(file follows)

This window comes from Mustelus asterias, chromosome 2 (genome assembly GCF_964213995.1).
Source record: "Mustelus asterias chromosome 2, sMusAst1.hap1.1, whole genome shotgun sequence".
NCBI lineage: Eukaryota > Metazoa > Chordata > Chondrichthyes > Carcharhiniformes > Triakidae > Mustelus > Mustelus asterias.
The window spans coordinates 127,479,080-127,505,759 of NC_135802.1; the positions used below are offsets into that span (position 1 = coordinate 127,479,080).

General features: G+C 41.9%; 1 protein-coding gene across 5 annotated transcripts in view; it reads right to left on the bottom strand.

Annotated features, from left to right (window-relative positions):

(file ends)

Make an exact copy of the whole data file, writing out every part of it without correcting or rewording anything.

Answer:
This window comes from Mustelus asterias, chromosome 2 (genome assembly GCF_964213995.1).
Source record: "Mustelus asterias chromosome 2, sMusAst1.hap1.1, whole genome shotgun sequence".
NCBI lineage: Eukaryota > Metazoa > Chordata > Chondrichthyes > Carcharhiniformes > Triakidae > Mustelus > Mustelus asterias.
The window spans coordinates 127,479,080-127,505,759 of NC_135802.1; the positions used below are offsets into that span (position 1 = coordinate 127,479,080).

General features: G+C 41.9%; 1 protein-coding gene across 5 annotated transcripts in view; it reads right to left on the bottom strand.

Annotated features, from left to right (window-relative positions):